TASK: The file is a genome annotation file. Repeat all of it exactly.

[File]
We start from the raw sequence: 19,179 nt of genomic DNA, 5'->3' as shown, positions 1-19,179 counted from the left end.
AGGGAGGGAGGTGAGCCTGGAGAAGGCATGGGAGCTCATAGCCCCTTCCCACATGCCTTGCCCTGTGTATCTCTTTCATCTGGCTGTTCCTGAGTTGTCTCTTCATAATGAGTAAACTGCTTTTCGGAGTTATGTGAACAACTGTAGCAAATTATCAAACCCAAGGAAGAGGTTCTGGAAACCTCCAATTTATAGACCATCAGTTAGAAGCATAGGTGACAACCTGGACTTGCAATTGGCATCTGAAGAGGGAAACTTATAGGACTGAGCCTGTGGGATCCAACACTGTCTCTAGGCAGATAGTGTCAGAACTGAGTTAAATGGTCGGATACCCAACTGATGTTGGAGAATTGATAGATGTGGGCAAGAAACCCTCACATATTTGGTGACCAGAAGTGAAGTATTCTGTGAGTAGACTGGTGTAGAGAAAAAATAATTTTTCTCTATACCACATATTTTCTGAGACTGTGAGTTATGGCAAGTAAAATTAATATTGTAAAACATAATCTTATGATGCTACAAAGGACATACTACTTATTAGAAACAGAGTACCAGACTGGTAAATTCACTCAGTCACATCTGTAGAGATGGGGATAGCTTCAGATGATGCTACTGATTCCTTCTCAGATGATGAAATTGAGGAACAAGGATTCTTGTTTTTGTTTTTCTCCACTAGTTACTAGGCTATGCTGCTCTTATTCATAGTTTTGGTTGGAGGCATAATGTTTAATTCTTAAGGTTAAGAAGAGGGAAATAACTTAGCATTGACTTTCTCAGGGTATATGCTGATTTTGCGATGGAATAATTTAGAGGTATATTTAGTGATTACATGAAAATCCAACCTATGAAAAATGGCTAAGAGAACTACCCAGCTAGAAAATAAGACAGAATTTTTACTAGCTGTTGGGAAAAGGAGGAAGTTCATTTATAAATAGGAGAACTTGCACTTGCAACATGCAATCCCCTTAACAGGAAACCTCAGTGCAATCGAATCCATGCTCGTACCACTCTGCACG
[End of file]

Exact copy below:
We start from the raw sequence: 19,179 nt of genomic DNA, 5'->3' as shown, positions 1-19,179 counted from the left end.
AGGGAGGGAGGTGAGCCTGGAGAAGGCATGGGAGCTCATAGCCCCTTCCCACATGCCTTGCCCTGTGTATCTCTTTCATCTGGCTGTTCCTGAGTTGTCTCTTCATAATGAGTAAACTGCTTTTCGGAGTTATGTGAACAACTGTAGCAAATTATCAAACCCAAGGAAGAGGTTCTGGAAACCTCCAATTTATAGACCATCAGTTAGAAGCATAGGTGACAACCTGGACTTGCAATTGGCATCTGAAGAGGGAAACTTATAGGACTGAGCCTGTGGGATCCAACACTGTCTCTAGGCAGATAGTGTCAGAACTGAGTTAAATGGTCGGATACCCAACTGATGTTGGAGAATTGATAGATGTGGGCAAGAAACCCTCACATATTTGGTGACCAGAAGTGAAGTATTCTGTGAGTAGACTGGTGTAGAGAAAAAATAATTTTTCTCTATACCACATATTTTCTGAGACTGTGAGTTATGGCAAGTAAAATTAATATTGTAAAACATAATCTTATGATGCTACAAAGGACATACTACTTATTAGAAACAGAGTACCAGACTGGTAAATTCACTCAGTCACATCTGTAGAGATGGGGATAGCTTCAGATGATGCTACTGATTCCTTCTCAGATGATGAAATTGAGGAACAAGGATTCTTGTTTTTGTTTTTCTCCACTAGTTACTAGGCTATGCTGCTCTTATTCATAGTTTTGGTTGGAGGCATAATGTTTAATTCTTAAGGTTAAGAAGAGGGAAATAACTTAGCATTGACTTTCTCAGGGTATATGCTGATTTTGCGATGGAATAATTTAGAGGTATATTTAGTGATTACATGAAAATCCAACCTATGAAAAATGGCTAAGAGAACTACCCAGCTAGAAAATAAGACAGAATTTTTACTAGCTGTTGGGAAAAGGAGGAAGTTCATTTATAAATAGGAGAACTTGCACTTGCAACATGCAATCCCCTTAACAGGAAACCTCAGTGCAATCGAATCCATGCTCGTACCACTCTGCACG